Category Archives: animal welfare

Dogs in the photo booth

Rescue groups who want to increase their adoption rates may want to look at the great work being done by Guinnevere Shuster, who is social media coordinator at the Humane Society of Utah and also a professional photographer.

Ms Shuster has taken dogs out of the shelter environment and put the dogs in a photo booth setting to help show off their good looks and individual personalities.  (There are no bars in these adoption photos).

Adoption photo booth photo

When interviewed by website DIY Photography, she said It helps a great deal, almost all of these dogs have been adopted within a couple days of being posted, some even have people lining up at the front door before we open.”

What shelter wouldn’t want these results?  (And if the shelter isn’t lucky enough to have a photographer on staff, then it’s an opportunity to ask for this support from a local photographer – helping to promote their business, too).

Due to time constraints, Guinnevere can only photograph two dogs per week.  It’s a worthwhile investment of time to see the dogs placed in new forever homes.

Adoption photo 2

Kathleen Crisley, specialist in dog massage, rehabilitation and nutrition/food therapy, Canine Catering Ltd, Christchurch, New Zealand

The FBI is now tracking cases of animal abuse

This year, the Federal Bureau of Investigation (FBI) will begin collecting data on animal cruelty crimes throughout the USA to prevent animal abuse and help flag those who might become violent offenders.

This is a change in departure in how statistics are kept and used.  In the past, animal cruelty was simply classified in an ‘other’ category.

The link between violent offenders and animal abuse is undeniable; animal welfare advocates have universally applauded the move.

This article in The Christian Science Monitor explains the importance of the shift.

 

Kathleen Crisley, specialist in dog massage, rehabilitation and nutrition/food therapy, Canine Catering Ltd, Christchurch, New Zealand

 

 

If you are planning a trip to Italy this year…

….make sure you ask about the ferry companies working in the Gulf of Naples and don’t give your business to the company who refused to look for a puppy who fell overboard in freezing waters.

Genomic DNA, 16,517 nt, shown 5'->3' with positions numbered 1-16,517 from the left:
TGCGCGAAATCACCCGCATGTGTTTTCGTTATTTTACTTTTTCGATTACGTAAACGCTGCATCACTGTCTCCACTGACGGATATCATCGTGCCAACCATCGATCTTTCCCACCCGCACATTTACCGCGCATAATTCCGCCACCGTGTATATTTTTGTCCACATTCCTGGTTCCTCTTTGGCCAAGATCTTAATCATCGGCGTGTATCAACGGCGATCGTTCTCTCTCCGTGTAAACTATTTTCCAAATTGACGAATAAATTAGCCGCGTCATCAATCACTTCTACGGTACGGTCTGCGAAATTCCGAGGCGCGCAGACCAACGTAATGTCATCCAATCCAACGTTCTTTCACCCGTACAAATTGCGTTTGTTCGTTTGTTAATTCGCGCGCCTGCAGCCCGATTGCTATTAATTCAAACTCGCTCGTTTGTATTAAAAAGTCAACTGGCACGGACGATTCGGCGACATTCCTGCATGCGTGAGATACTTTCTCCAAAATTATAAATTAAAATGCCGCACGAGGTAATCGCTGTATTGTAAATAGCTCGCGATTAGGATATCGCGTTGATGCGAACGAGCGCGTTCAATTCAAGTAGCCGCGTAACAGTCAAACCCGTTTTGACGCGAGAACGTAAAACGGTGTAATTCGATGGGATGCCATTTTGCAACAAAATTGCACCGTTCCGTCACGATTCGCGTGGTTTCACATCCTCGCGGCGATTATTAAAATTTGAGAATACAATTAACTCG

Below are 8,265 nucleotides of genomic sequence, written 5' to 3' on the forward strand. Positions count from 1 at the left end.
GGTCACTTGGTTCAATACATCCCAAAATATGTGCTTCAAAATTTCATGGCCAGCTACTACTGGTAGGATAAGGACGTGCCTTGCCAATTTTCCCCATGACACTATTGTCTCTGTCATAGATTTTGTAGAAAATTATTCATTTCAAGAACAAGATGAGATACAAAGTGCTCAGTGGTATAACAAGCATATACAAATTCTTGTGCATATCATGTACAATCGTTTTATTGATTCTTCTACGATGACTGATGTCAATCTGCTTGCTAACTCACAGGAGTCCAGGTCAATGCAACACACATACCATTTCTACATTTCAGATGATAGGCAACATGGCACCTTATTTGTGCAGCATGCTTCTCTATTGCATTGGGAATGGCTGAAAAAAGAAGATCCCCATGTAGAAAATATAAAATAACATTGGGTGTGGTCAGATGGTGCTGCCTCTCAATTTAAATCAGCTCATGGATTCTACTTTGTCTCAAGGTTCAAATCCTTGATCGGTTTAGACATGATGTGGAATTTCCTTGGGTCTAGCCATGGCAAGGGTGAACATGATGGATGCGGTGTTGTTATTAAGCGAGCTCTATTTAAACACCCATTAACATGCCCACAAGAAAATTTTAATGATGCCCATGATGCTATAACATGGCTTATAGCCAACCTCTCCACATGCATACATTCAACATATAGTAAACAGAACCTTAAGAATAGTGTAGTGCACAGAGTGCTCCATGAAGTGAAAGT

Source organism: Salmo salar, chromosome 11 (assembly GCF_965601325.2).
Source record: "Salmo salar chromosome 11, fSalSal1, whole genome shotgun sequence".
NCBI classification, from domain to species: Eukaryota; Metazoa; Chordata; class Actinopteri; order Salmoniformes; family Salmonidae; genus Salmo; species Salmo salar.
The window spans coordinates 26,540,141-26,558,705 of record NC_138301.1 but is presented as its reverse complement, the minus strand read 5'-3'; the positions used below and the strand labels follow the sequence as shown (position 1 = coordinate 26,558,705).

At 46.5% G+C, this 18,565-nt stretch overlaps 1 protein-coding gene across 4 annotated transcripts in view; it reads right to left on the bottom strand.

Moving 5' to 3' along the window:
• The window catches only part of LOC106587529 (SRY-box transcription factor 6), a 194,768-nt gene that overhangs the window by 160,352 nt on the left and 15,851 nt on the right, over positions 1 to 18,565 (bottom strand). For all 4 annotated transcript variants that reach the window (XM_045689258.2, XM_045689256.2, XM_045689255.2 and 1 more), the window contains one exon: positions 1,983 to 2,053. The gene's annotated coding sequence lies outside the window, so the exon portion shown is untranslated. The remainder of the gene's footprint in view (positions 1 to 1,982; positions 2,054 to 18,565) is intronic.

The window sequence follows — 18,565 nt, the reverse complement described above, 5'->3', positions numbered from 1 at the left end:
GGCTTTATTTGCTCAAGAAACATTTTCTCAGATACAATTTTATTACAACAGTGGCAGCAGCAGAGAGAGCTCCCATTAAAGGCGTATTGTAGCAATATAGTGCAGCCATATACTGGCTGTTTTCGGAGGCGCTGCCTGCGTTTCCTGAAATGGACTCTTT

Noodles (photo from RYCC Savoia Yacht Club Facebook page)

Noodles (photo from RYCC Savoia Yacht Club Facebook page)

In late October Noodles, a Labrador puppy, was being taken to his new home with his owner on board a ferry in the Gulf of Naples.  Noodles slipped his leash and fell overboard.  The employees aboard the ferry refused to stop and look for the puppy explaining that he would be dead…

…and then along came a yacht from the RYCC Savoia Yacht Club.  And little Noodles paddled his heart out to get to them and was saved.

Noodles, shortly after rescue (photo by RYCC Savoia Yacht Club)

Noodles, shortly after rescue (photo by RYCC Savoia Yacht Club)

Noodles was reunited with his owners and has had his 5 minutes of fame.

I haven’t been able to find a reference to the ferry company by name, but certainly dog lovers should give their business elsewhere – to companies who would stop for a little lost puppy.

Kathleen Crisley, specialist in dog massage, rehabilitation and nutrition/food therapy, Canine Catering Ltd, Christchurch, New Zealand

Jingle and Bell for the holidays

Jingle and Bell are plush/soft toys sold by Hallmark.  This year, Hallmark is donating the sum of $100,000 to Best Friends Animal Society to support animal adoption.

Jingle and Bell

When these toys are purchased from a Hallmark Gold Crown store, Hallmark will include information about Best Friends to help spread the word about the no-kill movement and the benefits of adoption.

Corporate sponsorship in the right direction, I say.

Kathleen Crisley, specialist in dog massage, rehabilitation and nutrition/food therapy, Canine Catering Ltd, Christchurch, New Zealand

Re-purposing

I’ve heard recently that prices in local op shops (opportunity shops) and secondhand stores are on the rise with a trend towards ‘shabby chic’ and ‘vintage’ clothes.

Another trend is ‘re-purposing’ – taking a textile garment and making it into something else for an entirely different purpose.  For example, a friend ‘re-purposed’ a flannel onesie into a dog coat for Izzy.

Earlier this year, at summer camp (northern hemisphere summer), the kids of Southwest Airlines employees re-purposed a heap of old Southwest Airlines t-shirts.  They made them into dog toys for Texas-based animal shelter Operation Kindness!